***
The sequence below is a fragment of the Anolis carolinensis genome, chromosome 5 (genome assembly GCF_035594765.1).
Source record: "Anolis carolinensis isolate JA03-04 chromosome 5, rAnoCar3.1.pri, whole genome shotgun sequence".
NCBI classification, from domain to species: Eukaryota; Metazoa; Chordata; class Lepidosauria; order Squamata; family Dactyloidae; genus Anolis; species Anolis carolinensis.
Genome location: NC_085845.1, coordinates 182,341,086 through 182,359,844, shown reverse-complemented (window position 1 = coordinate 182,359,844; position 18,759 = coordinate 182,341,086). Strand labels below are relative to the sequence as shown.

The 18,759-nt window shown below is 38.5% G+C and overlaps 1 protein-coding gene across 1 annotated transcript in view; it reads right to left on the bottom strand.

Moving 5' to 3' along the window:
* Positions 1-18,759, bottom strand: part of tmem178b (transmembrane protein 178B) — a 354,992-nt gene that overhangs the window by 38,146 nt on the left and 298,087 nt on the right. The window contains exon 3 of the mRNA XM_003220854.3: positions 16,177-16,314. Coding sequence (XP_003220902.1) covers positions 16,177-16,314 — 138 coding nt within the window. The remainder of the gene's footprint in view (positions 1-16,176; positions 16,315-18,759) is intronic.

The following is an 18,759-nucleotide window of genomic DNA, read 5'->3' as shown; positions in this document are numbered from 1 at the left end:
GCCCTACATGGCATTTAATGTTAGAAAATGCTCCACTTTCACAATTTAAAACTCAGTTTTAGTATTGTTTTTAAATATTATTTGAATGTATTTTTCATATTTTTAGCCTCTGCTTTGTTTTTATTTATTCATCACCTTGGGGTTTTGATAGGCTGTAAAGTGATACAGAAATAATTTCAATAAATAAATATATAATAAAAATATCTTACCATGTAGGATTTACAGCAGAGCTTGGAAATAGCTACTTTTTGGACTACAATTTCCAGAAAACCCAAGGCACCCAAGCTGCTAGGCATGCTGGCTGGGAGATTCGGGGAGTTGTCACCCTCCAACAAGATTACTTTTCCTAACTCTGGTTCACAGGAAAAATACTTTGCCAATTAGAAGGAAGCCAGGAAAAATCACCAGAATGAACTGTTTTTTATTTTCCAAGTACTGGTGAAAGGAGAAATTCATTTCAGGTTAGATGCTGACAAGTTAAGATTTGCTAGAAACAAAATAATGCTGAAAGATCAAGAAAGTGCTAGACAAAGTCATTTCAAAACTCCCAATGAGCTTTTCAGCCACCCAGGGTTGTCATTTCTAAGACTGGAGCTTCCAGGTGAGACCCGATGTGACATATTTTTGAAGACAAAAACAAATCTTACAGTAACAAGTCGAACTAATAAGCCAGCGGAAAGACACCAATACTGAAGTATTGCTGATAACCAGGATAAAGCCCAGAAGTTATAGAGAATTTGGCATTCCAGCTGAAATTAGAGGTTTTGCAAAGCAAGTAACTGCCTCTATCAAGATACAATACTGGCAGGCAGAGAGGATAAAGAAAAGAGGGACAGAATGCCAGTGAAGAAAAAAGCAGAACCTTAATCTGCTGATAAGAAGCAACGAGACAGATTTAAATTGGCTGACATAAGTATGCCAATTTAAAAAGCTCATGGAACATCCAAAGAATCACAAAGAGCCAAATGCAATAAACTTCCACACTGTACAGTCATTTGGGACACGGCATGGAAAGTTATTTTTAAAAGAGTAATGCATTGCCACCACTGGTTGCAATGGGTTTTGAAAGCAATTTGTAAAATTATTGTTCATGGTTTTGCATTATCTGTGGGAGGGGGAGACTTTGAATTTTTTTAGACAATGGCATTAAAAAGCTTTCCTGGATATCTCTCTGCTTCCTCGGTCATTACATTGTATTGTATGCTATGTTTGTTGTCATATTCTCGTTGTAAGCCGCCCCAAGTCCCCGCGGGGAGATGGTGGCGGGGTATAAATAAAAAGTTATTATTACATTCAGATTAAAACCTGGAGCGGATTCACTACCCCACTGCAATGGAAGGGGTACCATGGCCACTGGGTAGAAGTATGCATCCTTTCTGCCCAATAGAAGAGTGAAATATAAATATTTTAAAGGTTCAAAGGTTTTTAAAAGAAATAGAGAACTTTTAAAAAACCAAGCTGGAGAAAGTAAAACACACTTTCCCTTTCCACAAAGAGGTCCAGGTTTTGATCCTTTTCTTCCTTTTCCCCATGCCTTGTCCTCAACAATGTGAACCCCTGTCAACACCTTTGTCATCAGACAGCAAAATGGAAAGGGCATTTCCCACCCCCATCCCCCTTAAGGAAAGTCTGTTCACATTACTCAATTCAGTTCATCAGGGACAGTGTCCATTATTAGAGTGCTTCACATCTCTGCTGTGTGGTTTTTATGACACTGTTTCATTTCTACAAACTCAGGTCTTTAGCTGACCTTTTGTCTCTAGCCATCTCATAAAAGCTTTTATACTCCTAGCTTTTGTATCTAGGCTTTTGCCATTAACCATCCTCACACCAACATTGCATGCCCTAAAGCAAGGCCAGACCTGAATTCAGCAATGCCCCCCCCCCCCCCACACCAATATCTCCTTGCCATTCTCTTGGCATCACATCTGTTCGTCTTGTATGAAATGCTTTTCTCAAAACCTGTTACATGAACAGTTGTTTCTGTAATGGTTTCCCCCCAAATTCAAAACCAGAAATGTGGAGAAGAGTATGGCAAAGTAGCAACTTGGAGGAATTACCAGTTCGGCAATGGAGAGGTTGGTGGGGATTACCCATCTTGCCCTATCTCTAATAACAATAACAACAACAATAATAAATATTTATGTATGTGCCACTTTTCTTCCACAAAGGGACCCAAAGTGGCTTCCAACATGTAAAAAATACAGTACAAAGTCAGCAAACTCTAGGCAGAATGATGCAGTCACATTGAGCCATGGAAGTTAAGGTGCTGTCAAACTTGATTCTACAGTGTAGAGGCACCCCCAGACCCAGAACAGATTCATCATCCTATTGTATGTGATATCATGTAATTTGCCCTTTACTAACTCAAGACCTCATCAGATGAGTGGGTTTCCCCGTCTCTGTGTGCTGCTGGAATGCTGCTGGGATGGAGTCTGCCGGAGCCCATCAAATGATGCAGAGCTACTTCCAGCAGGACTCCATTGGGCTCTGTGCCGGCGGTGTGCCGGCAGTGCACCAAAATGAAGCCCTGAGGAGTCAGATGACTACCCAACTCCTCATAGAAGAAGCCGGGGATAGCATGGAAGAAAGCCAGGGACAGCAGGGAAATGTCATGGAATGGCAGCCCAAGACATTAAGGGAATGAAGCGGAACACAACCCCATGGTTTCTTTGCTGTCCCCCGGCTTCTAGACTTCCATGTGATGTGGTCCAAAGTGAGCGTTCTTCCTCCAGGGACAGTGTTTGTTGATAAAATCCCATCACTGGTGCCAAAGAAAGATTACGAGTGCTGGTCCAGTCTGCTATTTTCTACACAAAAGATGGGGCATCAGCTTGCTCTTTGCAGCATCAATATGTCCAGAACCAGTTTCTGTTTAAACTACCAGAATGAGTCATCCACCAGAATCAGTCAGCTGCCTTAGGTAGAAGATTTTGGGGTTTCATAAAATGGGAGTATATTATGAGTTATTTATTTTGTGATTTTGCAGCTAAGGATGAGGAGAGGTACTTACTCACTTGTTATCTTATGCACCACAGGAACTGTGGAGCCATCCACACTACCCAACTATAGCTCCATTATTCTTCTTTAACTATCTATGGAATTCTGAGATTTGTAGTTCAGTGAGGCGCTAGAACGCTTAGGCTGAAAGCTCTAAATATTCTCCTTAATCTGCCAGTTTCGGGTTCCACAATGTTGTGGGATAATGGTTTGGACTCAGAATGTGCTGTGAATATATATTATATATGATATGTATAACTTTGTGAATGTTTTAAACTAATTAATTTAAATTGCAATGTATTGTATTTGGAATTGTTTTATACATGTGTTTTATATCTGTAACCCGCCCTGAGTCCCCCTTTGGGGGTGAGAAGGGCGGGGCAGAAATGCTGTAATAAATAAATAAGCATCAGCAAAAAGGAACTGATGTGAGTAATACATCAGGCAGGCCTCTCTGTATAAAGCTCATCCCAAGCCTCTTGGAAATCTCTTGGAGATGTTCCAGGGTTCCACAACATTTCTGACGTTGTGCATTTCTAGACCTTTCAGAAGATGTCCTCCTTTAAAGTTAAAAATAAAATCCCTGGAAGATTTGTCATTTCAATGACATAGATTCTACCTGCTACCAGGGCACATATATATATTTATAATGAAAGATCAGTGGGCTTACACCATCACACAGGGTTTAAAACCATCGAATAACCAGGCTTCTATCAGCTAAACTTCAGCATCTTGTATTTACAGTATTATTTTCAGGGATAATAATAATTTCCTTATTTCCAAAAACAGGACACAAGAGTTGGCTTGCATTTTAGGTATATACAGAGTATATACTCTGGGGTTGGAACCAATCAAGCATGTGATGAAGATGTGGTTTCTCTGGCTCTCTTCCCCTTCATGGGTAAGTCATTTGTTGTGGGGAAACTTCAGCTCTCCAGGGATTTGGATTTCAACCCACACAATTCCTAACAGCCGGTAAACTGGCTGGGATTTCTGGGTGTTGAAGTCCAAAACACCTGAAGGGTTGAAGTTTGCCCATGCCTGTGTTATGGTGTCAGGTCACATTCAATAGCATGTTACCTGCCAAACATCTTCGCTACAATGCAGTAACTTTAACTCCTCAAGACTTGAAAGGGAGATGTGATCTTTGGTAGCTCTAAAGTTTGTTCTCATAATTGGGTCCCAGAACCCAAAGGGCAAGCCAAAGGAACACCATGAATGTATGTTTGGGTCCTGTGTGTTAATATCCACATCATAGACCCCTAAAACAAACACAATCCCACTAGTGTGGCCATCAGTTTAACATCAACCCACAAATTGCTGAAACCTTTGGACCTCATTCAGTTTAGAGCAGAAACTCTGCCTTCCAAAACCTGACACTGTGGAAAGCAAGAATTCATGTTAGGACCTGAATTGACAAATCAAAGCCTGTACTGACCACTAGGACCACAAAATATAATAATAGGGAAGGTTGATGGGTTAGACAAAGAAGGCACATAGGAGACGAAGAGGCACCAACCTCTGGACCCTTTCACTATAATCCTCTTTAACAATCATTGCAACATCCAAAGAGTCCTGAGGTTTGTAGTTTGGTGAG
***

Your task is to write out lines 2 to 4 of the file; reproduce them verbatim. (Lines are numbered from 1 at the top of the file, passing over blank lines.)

Source record: "Anolis carolinensis isolate JA03-04 chromosome 5, rAnoCar3.1.pri, whole genome shotgun sequence".
NCBI classification, from domain to species: Eukaryota; Metazoa; Chordata; class Lepidosauria; order Squamata; family Dactyloidae; genus Anolis; species Anolis carolinensis.
Genome location: NC_085845.1, coordinates 182,341,086 through 182,359,844, shown reverse-complemented (window position 1 = coordinate 182,359,844; position 18,759 = coordinate 182,341,086). Strand labels below are relative to the sequence as shown.